The worlds of literature, art and wildlife collided on Bruny Island recently when the local community launched a bird book to promote the natural wonders of the twin islands.
Writers and artists are at the forefront of the battle to save endangered wildlife and habitats but their role often goes unacknowledged.
The Bruny Island Environmental Network (BIEN) set out to put the world of art and literature in the spotlight when two years ago it launched a book project, Birdsong: A Celebration of Bruny Island Birds.
That project reached fruition at the Bruny Island Bird Festival last month when the book was launched by best-selling Tasmanian writer, Rachael Treasure, who spoke of birds and birdsong uplifting the human spirit.
Some of Australia’s finest poets, ornithologists, environmental writers, visual artists and photographers were recruited to create Birdsong, a collection of artworks, poems and essays.
Bruny Island was listed by Australian Birdlife magazine earlier this year among the top 10 birdwatching sites in the country and the contributors to Birdsong explain why the twin islands are regarded as a birding hotspot.
Of the islands’ prolific avifauna, Bruny resident John Cameron writes in an introduction to the book: “These birds animate the land; they enliven the airy realms and grace the waters of the Channel. They deserve our attention, our respect for their wildness, and our gratitude for their existence. At the very least, we must do no further harm to them and do whatever we can to ensure their flourishing on this splendid isle.”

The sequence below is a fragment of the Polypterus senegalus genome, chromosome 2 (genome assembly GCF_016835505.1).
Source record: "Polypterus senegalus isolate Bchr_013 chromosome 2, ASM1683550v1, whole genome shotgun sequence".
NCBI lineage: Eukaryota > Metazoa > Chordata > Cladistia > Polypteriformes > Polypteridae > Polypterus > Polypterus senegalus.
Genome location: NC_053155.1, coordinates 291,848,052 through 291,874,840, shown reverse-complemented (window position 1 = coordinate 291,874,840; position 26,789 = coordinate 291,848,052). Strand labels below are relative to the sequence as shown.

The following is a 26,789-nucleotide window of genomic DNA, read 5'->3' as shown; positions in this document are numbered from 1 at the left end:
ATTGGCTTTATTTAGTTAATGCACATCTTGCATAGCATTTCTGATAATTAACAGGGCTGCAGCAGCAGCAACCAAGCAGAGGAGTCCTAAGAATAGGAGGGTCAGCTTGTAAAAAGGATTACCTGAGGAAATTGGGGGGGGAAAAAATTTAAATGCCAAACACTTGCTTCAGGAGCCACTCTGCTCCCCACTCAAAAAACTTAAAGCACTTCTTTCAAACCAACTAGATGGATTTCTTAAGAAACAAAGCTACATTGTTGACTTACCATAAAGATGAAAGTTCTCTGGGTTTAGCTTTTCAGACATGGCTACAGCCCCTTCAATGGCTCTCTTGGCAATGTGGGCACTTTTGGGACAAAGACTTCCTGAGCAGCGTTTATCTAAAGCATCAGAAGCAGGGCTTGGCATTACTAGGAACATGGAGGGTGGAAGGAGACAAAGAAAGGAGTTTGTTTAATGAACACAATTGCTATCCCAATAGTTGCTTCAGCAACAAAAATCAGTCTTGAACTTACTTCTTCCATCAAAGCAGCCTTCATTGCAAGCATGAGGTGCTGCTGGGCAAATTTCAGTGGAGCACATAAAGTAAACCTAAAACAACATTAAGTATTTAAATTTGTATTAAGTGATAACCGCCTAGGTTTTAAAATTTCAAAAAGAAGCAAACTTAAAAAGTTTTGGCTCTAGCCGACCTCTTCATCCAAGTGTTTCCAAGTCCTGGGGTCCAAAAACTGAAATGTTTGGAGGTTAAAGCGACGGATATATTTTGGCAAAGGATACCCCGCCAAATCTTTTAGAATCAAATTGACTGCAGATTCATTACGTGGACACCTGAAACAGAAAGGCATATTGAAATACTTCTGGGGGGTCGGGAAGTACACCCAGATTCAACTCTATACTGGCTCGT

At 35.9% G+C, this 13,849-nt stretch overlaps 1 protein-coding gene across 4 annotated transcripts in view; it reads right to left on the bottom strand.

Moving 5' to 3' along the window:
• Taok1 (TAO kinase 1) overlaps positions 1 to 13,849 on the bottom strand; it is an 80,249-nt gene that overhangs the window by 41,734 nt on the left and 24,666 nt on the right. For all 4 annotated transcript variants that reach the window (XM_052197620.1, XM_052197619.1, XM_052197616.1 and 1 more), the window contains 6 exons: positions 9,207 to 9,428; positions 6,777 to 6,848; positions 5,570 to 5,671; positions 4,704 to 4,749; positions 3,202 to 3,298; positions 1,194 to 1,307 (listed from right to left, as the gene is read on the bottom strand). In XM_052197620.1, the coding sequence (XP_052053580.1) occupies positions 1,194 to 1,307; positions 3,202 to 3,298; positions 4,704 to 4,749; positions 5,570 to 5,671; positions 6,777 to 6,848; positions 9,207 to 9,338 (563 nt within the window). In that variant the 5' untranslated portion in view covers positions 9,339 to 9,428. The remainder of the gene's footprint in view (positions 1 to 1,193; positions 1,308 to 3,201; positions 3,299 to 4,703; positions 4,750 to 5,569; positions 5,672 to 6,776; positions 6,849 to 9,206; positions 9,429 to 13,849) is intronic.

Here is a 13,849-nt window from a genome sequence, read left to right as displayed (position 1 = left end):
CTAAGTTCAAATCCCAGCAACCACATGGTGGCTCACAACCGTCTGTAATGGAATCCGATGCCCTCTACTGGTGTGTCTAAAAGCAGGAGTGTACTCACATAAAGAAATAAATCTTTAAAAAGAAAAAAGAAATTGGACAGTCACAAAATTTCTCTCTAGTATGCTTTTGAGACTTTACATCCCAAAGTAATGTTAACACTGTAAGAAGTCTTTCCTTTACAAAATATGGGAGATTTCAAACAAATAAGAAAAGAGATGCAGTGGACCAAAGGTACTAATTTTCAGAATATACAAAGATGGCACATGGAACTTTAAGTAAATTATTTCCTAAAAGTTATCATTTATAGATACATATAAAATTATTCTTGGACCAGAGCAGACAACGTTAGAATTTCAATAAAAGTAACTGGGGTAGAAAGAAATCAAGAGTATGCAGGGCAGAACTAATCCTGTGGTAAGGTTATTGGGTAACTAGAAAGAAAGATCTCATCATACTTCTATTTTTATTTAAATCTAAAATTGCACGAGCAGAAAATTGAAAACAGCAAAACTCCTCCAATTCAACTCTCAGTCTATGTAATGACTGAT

Bruny Island embraces myriad habitats for birds, and these are largely in a pristine state. Tasmania as a whole is noted for its high number of endemic species and all 12 of these birds found nowhere else on earth can be seen on Bruny.
The island is also home to the largest breeding population of swift parrots.
The swift parrot features heavily in the book in both poetry and visual art, not surprisingly because BIEN in recent years had launched a campaign called “the sprit of Bruny” to protect not just the migratory swift parrots which arrive in spring, but their habitat.
Poet Peter Hay writes in an afterword to the book of sharing his life with the birds of Bruny.
“I would not want to live without birds,” he says. “They colour the texture of my life. They infuse it with wonder. They enjoin celebration of the éclat of life itself. Epiphany, their presence insists, is possible – perhaps even imminent. This is their gift to me, and, though they may value it at less than nought, this is my offering of thanks.”
In order to get this collection into print and out to the public, BIEN invited interested individuals, organisations and businesses to sponsor it. This partnership, and pre-sales, made the ambitious project possible.
“Poetry is like a bird, it ignores all frontiers,” a line from Russian poet Yevgeny Yevtushenko proclaims at the start of the book, and Birdsong is certainly reaching beyond the borders of Bruny.
Birdsong: A Celebration of Bruny Island Birds can be ordered from the BIEN website at firstname.lastname@example.org or from local bookshops, priced $30.